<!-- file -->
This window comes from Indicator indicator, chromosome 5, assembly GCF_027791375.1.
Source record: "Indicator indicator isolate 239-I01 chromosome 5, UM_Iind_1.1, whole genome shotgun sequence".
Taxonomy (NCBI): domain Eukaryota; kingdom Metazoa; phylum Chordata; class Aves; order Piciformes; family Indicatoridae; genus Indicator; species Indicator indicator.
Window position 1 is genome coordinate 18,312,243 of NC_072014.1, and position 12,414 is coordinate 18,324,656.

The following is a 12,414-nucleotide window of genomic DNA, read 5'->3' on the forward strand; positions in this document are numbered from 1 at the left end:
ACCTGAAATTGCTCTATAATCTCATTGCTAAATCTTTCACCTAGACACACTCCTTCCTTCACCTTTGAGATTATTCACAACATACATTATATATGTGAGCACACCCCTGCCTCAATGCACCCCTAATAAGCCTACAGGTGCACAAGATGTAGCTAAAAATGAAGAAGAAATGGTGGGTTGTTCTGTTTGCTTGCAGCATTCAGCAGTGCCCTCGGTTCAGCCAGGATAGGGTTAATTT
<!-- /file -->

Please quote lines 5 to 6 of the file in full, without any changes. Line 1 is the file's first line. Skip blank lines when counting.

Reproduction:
The following is a 12,414-nucleotide window of genomic DNA, read 5'->3' on the forward strand; positions in this document are numbered from 1 at the left end:
ACCTGAAATTGCTCTATAATCTCATTGCTAAATCTTTCACCTAGACACACTCCTTCCTTCACCTTTGAGATTATTCACAACATACATTATATATGTGAGCACACCCCTGCCTCAATGCACCCCTAATAAGCCTACAGGTGCACAAGATGTAGCTAAAAATGAAGAAGAAATGGTGGGTTGTTCTGTTTGCTTGCAGCATTCAGCAGTGCCCTCGGTTCAGCCAGGATAGGGTTAATTT